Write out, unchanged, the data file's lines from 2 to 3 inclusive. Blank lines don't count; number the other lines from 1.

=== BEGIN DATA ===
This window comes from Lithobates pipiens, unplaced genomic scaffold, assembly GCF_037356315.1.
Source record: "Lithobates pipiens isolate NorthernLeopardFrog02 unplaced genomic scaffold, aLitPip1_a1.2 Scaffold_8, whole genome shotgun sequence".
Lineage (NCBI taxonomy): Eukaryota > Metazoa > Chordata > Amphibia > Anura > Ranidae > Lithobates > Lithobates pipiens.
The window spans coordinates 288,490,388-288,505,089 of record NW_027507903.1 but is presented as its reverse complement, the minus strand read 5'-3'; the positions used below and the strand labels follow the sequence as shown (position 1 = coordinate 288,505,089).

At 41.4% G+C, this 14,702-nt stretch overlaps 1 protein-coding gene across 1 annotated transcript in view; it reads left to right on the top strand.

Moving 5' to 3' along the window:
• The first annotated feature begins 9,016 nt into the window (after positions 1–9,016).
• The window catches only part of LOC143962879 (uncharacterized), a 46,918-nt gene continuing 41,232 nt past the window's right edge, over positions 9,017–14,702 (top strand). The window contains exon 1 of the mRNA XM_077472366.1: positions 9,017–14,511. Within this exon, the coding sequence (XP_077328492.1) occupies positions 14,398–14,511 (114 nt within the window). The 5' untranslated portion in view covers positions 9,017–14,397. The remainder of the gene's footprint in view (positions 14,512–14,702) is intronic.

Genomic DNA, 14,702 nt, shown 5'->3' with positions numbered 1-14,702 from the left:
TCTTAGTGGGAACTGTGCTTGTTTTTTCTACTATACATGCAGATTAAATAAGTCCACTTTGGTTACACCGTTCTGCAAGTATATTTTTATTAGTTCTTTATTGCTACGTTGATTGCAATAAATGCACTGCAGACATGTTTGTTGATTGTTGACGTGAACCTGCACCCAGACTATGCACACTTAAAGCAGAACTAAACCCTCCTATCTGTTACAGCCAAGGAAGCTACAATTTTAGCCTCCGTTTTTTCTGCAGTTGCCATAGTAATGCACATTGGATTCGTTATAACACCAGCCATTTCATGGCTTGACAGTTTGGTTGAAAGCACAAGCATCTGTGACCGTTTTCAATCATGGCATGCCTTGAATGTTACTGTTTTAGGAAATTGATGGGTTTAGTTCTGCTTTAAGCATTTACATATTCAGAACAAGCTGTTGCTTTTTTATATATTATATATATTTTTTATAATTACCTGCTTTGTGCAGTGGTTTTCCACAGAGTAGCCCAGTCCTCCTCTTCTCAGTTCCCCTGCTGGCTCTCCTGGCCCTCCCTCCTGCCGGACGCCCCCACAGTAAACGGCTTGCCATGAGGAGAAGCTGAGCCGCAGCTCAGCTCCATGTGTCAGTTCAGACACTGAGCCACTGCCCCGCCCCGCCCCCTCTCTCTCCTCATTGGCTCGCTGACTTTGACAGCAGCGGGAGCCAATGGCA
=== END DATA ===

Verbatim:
Source record: "Lithobates pipiens isolate NorthernLeopardFrog02 unplaced genomic scaffold, aLitPip1_a1.2 Scaffold_8, whole genome shotgun sequence".
Lineage (NCBI taxonomy): Eukaryota > Metazoa > Chordata > Amphibia > Anura > Ranidae > Lithobates > Lithobates pipiens.